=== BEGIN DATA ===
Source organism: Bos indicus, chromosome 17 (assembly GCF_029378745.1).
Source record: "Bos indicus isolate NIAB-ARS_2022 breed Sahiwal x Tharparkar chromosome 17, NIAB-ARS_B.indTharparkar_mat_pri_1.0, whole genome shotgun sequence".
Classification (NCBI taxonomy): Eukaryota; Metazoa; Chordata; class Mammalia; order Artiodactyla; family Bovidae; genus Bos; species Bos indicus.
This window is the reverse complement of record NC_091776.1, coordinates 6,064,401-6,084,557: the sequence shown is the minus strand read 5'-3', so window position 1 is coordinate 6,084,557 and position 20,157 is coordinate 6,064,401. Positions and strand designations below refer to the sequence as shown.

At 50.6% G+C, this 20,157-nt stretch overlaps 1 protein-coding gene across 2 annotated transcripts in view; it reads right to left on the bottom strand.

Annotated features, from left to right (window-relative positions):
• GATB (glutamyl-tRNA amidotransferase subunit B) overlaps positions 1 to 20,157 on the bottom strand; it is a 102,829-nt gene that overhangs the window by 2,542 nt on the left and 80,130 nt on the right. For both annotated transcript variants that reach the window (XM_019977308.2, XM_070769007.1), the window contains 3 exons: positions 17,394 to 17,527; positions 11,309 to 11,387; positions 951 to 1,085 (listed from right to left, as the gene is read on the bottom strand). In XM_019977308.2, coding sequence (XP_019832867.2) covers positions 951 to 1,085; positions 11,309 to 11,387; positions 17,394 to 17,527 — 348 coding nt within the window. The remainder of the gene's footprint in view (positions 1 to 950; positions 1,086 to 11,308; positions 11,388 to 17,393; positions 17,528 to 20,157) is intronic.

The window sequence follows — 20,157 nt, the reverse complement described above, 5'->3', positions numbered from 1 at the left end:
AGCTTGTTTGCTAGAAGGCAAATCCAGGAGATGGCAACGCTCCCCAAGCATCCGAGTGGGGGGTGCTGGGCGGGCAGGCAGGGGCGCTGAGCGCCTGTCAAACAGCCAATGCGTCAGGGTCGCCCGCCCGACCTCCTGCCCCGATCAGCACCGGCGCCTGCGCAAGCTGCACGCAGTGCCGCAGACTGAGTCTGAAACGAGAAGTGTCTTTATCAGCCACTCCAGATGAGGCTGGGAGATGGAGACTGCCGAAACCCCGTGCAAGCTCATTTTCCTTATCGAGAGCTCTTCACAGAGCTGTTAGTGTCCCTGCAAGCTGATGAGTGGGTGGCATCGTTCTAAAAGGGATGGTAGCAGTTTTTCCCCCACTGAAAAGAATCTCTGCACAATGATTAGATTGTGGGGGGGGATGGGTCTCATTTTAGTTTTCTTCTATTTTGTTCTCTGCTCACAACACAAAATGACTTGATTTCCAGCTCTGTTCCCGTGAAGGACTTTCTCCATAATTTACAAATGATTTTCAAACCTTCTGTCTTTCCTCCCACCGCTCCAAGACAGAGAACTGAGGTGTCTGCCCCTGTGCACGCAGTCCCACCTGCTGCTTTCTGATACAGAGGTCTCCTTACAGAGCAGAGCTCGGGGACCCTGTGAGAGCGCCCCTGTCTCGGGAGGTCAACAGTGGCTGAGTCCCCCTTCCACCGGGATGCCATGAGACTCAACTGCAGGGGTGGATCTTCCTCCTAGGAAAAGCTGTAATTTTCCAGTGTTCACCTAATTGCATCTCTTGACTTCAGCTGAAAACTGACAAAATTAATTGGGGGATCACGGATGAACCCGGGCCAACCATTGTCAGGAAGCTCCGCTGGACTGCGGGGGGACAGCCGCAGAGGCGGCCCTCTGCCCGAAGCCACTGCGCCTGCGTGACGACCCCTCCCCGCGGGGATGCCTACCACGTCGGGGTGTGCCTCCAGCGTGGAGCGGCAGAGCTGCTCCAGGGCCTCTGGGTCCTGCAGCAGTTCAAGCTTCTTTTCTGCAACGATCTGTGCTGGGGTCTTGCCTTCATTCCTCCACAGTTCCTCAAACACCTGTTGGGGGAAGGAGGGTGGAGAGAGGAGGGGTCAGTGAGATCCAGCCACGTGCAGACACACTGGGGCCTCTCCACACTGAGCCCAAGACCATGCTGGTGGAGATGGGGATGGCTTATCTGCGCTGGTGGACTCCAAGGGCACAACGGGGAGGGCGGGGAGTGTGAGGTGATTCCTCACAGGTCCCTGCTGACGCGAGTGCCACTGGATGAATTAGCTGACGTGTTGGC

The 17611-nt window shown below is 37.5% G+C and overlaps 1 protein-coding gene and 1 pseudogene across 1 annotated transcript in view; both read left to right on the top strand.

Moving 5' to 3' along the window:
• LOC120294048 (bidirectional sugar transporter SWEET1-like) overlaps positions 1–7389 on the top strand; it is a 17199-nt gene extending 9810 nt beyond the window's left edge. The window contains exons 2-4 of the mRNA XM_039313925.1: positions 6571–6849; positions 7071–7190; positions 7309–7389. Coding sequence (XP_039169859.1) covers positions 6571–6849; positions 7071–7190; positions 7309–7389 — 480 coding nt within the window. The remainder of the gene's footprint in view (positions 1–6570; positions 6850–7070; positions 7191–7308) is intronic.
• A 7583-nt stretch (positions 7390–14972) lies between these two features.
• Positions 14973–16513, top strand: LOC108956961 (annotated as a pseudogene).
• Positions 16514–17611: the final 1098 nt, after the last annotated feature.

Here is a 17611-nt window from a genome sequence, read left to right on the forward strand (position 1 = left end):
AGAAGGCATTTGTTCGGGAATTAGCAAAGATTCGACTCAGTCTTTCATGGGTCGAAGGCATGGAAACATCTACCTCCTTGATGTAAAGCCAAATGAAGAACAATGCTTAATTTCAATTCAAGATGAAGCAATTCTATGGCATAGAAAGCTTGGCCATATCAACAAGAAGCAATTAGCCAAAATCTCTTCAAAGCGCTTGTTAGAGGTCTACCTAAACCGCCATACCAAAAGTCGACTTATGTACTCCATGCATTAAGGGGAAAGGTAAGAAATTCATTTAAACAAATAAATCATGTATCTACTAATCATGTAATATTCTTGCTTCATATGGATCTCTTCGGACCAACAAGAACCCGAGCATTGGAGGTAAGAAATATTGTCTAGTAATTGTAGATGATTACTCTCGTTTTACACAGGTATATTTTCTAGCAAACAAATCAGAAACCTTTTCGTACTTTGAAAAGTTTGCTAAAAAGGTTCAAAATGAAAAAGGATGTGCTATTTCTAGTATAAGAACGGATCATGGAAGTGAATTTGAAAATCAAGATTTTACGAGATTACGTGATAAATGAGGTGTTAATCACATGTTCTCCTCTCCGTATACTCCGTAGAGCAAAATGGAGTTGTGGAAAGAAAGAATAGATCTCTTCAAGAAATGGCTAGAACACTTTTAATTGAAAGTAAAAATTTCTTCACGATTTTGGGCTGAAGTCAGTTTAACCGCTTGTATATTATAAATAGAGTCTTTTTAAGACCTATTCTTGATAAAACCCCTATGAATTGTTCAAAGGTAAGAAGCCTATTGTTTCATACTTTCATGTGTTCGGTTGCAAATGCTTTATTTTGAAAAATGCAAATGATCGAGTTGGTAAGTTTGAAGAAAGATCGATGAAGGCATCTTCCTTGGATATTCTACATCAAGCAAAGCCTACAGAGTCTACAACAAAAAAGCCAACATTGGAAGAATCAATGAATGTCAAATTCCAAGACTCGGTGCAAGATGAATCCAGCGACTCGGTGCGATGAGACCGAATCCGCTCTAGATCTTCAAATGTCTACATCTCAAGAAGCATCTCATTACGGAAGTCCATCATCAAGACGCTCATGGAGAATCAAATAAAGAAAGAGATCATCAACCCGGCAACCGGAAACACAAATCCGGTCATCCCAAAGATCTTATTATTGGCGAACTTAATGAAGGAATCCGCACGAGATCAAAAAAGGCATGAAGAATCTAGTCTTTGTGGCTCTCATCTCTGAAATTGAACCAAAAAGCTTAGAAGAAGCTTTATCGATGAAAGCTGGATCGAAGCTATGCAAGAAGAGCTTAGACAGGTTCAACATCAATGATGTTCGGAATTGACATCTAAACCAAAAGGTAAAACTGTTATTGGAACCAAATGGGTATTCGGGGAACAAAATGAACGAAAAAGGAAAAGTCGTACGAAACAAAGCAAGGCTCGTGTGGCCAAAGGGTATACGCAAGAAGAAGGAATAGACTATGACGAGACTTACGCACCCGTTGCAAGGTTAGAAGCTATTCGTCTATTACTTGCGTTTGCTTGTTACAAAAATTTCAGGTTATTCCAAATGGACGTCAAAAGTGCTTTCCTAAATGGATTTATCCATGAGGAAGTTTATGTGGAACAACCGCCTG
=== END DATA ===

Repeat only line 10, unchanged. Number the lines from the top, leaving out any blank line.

The 17611-nt window shown below is 37.5% G+C and overlaps 1 protein-coding gene and 1 pseudogene across 1 annotated transcript in view; both read left to right on the top strand.